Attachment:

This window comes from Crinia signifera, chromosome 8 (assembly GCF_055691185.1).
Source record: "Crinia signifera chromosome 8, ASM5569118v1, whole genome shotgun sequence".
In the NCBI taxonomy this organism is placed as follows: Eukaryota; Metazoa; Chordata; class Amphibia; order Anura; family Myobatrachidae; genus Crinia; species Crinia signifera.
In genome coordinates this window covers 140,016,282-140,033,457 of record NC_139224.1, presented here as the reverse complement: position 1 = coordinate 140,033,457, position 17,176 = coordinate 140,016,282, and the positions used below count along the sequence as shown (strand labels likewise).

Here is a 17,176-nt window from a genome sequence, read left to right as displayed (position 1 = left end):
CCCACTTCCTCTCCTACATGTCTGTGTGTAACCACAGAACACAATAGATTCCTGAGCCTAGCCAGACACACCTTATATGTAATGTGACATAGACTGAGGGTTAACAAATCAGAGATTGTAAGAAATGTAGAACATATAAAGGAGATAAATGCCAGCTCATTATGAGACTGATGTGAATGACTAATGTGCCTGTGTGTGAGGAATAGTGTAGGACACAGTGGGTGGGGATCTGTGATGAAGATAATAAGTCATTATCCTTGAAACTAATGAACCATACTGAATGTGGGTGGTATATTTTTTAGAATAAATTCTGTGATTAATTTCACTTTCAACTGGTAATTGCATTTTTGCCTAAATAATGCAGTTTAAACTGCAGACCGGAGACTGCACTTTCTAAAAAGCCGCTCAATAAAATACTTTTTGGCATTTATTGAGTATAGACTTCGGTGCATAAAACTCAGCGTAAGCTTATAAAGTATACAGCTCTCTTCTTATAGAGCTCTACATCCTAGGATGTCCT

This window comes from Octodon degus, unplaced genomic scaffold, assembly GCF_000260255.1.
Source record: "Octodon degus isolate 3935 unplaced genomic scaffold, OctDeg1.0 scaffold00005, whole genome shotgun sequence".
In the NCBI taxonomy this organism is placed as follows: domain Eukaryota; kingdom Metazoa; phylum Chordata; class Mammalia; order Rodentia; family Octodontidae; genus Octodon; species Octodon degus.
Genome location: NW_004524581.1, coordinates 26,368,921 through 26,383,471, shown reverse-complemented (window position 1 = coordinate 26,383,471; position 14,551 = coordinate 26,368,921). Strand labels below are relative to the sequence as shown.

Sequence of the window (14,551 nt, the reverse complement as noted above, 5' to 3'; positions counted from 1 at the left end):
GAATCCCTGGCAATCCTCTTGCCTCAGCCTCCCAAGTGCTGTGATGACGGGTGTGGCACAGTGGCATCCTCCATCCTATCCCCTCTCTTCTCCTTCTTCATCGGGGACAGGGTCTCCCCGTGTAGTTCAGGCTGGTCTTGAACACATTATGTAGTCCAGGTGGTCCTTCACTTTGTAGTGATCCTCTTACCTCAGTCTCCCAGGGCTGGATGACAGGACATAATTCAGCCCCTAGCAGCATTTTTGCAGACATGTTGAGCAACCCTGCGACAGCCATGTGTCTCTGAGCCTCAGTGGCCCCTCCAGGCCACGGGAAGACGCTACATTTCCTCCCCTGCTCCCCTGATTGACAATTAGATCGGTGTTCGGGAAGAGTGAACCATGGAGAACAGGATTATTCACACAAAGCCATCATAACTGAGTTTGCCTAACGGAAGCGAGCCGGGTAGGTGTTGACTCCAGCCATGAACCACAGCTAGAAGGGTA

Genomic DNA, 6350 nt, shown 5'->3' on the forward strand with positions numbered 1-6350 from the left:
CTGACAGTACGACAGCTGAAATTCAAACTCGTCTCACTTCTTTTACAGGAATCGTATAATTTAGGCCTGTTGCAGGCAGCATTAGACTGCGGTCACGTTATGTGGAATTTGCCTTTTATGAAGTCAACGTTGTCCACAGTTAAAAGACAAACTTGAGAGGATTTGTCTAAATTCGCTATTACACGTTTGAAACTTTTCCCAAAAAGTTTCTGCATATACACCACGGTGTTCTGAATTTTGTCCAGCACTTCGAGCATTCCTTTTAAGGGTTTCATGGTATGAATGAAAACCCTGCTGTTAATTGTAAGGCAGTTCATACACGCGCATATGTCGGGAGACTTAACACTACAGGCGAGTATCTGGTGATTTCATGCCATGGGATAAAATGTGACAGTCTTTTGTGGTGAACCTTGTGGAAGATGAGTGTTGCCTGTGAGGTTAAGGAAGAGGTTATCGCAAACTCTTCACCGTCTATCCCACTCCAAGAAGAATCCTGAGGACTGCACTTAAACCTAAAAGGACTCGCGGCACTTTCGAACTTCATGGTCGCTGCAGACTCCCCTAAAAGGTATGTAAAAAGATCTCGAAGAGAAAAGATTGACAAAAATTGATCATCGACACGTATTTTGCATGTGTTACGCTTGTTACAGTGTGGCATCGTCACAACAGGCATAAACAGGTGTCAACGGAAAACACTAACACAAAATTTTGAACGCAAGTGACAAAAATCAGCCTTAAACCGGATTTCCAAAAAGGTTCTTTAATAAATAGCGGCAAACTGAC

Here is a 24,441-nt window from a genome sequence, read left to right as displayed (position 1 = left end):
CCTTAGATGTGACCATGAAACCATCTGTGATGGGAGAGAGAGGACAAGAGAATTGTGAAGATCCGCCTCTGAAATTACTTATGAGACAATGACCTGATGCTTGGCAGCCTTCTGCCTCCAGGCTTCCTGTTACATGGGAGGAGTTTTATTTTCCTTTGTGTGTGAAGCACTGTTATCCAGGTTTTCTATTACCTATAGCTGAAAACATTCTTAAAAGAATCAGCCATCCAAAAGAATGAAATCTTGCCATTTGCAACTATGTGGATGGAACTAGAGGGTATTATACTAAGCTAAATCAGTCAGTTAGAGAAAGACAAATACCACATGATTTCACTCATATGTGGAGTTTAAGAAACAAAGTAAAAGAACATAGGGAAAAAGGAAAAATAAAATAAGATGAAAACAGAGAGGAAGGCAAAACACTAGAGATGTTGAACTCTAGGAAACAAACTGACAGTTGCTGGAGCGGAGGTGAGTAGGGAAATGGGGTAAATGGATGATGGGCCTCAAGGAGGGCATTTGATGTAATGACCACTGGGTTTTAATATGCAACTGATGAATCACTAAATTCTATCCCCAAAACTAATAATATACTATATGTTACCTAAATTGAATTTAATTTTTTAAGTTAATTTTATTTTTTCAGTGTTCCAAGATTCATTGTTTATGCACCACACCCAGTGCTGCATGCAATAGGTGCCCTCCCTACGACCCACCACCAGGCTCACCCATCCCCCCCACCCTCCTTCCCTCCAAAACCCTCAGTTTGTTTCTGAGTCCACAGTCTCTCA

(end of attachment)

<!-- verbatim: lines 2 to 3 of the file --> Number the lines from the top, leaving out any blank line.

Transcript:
Source record: "Crinia signifera chromosome 8, ASM5569118v1, whole genome shotgun sequence".
In the NCBI taxonomy this organism is placed as follows: Eukaryota; Metazoa; Chordata; class Amphibia; order Anura; family Myobatrachidae; genus Crinia; species Crinia signifera.